National Fisherman

FREEPORT, Maine — Clammer Clint Goodenow motored his skiff up to a small white buoy in the Harraseeket River on Monday afternoon and began pulling up yards of rope from the bay floor below.

After reaching the end of the rope, he leaned over the side of the boat and plunged his hands into the water, grabbing hold of a black metal trap. In what appeared to be a delicate balance, Goodenow heaved the trap into the small boat, positioned it above a gray rectangular storage container, and flipped open the latch at the bottom.

Dozens of European green crabs crashed into the container — some 1 or 2 inches across, others 5 or 6. He then pounded the top and sides of the trap to knock loose the remaining crabs.

Three traps later, the 100-pound container was brimming with crabs. Some attempted to spring loose but quickly were snatched up and shut in with a lid.

Goodenow, who is part of the largest effort in the state's history to study the decline of shellfish populations, describes the swarms of crabs he has seen in the last few years like something from a horror movie.

"They just boil out of the water," he said.

In recent years, clammers say the rapid growth of the green crabs along sections of Maine's coast has ravaged shellfish populations, particularly mussels and soft-shell clams.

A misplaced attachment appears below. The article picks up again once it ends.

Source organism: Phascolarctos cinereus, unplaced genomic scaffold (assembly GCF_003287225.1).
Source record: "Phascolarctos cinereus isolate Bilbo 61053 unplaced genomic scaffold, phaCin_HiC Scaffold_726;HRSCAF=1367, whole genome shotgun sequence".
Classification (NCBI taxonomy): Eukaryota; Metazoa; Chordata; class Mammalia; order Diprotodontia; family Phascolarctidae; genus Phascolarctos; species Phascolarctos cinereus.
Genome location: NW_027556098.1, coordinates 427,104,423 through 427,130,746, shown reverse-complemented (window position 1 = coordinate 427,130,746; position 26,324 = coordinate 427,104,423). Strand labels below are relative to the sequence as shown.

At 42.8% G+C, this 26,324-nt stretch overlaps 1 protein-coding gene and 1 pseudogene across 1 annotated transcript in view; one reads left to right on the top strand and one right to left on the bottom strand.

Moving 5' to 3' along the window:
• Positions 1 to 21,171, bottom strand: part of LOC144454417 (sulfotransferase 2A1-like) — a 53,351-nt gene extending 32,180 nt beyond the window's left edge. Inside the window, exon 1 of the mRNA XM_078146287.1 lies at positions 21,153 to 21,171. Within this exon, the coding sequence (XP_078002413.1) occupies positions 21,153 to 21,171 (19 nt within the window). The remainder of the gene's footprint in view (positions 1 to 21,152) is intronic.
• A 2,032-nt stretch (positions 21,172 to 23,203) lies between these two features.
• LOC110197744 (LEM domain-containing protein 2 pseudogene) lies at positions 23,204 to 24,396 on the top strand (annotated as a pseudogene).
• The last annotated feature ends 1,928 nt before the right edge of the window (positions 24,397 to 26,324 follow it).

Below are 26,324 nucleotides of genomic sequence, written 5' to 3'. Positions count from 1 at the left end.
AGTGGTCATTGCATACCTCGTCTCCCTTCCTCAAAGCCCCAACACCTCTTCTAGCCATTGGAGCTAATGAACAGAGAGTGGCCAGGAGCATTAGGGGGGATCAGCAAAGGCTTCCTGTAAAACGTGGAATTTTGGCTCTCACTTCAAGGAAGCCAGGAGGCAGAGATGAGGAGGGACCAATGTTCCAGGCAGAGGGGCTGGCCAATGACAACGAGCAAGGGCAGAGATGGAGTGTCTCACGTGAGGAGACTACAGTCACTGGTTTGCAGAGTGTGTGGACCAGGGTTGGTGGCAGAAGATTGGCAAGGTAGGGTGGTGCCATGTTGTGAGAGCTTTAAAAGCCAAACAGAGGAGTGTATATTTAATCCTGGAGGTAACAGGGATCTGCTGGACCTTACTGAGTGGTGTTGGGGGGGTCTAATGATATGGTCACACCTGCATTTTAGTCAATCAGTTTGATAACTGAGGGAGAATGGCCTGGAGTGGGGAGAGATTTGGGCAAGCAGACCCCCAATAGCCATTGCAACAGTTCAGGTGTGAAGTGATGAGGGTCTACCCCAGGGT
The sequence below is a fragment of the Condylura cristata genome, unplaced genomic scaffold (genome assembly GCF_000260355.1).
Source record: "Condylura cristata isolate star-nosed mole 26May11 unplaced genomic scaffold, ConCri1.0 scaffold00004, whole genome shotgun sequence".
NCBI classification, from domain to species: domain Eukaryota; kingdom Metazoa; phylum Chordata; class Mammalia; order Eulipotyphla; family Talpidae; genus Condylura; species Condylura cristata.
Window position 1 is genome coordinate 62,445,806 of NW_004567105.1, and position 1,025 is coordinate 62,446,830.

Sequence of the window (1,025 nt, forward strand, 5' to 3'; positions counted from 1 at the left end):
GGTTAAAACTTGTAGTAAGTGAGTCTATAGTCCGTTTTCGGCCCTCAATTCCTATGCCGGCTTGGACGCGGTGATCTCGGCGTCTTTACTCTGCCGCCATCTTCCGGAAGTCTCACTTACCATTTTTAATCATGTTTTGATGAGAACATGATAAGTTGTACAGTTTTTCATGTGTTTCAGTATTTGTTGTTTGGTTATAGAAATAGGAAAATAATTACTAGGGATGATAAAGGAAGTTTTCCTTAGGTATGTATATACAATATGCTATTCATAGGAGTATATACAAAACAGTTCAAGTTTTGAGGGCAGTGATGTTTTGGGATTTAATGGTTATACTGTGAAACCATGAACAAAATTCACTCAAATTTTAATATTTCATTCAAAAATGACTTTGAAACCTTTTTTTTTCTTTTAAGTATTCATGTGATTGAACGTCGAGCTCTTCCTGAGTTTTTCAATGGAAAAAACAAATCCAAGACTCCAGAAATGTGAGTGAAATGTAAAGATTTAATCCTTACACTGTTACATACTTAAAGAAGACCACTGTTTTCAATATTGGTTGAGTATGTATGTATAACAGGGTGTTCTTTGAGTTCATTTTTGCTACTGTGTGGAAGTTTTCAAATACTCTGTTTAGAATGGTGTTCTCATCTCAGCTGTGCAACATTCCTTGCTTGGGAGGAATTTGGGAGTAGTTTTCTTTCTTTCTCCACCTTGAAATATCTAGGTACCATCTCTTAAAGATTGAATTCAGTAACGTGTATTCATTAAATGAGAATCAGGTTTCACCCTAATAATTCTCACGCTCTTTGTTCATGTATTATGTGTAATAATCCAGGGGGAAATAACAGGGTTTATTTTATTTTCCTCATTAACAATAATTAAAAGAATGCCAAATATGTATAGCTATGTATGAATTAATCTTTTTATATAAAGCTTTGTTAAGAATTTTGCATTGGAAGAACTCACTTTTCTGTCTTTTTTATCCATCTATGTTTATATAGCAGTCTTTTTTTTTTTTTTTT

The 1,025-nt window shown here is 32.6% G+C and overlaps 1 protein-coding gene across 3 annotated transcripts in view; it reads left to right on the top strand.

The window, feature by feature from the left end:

There is concern now that even Maine's lobster industry may be at risk.

The crabs, previously held at bay by long, cold winters, have swelled in number in the past couple of decades because of rising water temperatures that no longer keep their populations in check.

The Freeport-funded project now has more than a month of work under its belt, stewarded by town clammers and lobstermen at the direction of scientists. And while the project focuses on green crabs, it will also gather and analyze data on the impact of other factors believed to be contributing to the decline of clam populations: ocean acidification, which dissolves clam shells, and disease.

Read the full story at the Bangor Daily News>>

National Fisherman Live

National Fisherman Live: 12/16/14

In this episode, Bruce Buls, WorkBoat's technical editor, interviews Long Island lobsterman John Aldridge, who survived for 12 hours after falling overboard in the dead of night. Aldridge was the keynote speaker at the 2014 Pacific Marine Expo, which took place Nov. 19-21 in Seattle.

Inside the Industry

NOAA, in consultation with the Department of the Interior, has appointed 10 new members to the Marine Protected Areas Federal Advisory Committee. The 20-member committee is composed of individuals with diverse backgrounds and experience who advise the departments of commerce and the interior on ways to strengthen and connect the nation's MPA programs. The new members join the 10 continuing members appointed in 2012.

Read more...

Fishermen in Western Australia captured astonishing footage this week as a five-meter-long great white shark tried to steal their catch, ramming into the side of their boat.
 
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